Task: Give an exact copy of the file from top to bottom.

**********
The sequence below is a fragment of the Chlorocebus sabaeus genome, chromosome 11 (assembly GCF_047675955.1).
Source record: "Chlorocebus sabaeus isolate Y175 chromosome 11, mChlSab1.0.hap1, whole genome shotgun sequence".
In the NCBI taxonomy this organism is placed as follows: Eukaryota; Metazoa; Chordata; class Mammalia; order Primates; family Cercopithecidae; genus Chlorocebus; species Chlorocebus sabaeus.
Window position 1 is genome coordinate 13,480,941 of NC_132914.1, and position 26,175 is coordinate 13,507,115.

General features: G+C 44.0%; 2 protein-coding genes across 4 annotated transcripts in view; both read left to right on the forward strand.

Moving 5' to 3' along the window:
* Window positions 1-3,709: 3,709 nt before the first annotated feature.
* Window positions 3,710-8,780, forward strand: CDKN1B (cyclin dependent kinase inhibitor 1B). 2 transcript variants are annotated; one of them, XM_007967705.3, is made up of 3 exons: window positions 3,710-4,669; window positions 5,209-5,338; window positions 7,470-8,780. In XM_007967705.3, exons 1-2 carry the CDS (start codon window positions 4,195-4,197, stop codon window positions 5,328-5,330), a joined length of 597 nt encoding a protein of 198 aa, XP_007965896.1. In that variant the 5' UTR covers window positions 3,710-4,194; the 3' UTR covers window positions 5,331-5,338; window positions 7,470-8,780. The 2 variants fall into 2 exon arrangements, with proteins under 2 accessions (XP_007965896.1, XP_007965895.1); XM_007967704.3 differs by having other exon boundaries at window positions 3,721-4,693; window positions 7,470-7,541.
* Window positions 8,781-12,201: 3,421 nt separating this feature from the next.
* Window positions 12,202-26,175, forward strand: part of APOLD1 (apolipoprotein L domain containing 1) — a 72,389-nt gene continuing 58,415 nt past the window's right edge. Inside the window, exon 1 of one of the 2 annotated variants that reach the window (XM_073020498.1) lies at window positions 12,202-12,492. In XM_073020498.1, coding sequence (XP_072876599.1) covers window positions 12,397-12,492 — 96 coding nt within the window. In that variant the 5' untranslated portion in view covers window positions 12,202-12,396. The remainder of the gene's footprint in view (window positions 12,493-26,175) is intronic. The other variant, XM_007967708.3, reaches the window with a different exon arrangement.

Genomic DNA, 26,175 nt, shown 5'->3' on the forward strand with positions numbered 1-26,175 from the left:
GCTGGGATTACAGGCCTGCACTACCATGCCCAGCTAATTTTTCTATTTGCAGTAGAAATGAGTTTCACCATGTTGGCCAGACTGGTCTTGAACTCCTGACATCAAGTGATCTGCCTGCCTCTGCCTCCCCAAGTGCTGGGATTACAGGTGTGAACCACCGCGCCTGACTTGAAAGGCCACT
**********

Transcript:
The sequence below is a fragment of the Chlorocebus sabaeus genome, chromosome 11 (assembly GCF_047675955.1).
Source record: "Chlorocebus sabaeus isolate Y175 chromosome 11, mChlSab1.0.hap1, whole genome shotgun sequence".
In the NCBI taxonomy this organism is placed as follows: Eukaryota; Metazoa; Chordata; class Mammalia; order Primates; family Cercopithecidae; genus Chlorocebus; species Chlorocebus sabaeus.
Window position 1 is genome coordinate 13,480,941 of NC_132914.1, and position 26,175 is coordinate 13,507,115.

General features: G+C 44.0%; 2 protein-coding genes across 4 annotated transcripts in view; both read left to right on the forward strand.

Moving 5' to 3' along the window:
* Window positions 1-3,709: 3,709 nt before the first annotated feature.
* Window positions 3,710-8,780, forward strand: CDKN1B (cyclin dependent kinase inhibitor 1B). 2 transcript variants are annotated; one of them, XM_007967705.3, is made up of 3 exons: window positions 3,710-4,669; window positions 5,209-5,338; window positions 7,470-8,780. In XM_007967705.3, exons 1-2 carry the CDS (start codon window positions 4,195-4,197, stop codon window positions 5,328-5,330), a joined length of 597 nt encoding a protein of 198 aa, XP_007965896.1. In that variant the 5' UTR covers window positions 3,710-4,194; the 3' UTR covers window positions 5,331-5,338; window positions 7,470-8,780. The 2 variants fall into 2 exon arrangements, with proteins under 2 accessions (XP_007965896.1, XP_007965895.1); XM_007967704.3 differs by having other exon boundaries at window positions 3,721-4,693; window positions 7,470-7,541.
* Window positions 8,781-12,201: 3,421 nt separating this feature from the next.
* Window positions 12,202-26,175, forward strand: part of APOLD1 (apolipoprotein L domain containing 1) — a 72,389-nt gene continuing 58,415 nt past the window's right edge. Inside the window, exon 1 of one of the 2 annotated variants that reach the window (XM_073020498.1) lies at window positions 12,202-12,492. In XM_073020498.1, coding sequence (XP_072876599.1) covers window positions 12,397-12,492 — 96 coding nt within the window. In that variant the 5' untranslated portion in view covers window positions 12,202-12,396. The remainder of the gene's footprint in view (window positions 12,493-26,175) is intronic. The other variant, XM_007967708.3, reaches the window with a different exon arrangement.

Genomic DNA, 26,175 nt, shown 5'->3' on the forward strand with positions numbered 1-26,175 from the left:
GCTGGGATTACAGGCCTGCACTACCATGCCCAGCTAATTTTTCTATTTGCAGTAGAAATGAGTTTCACCATGTTGGCCAGACTGGTCTTGAACTCCTGACATCAAGTGATCTGCCTGCCTCTGCCTCCCCAAGTGCTGGGATTACAGGTGTGAACCACCGCGCCTGACTTGAAAGGCCACT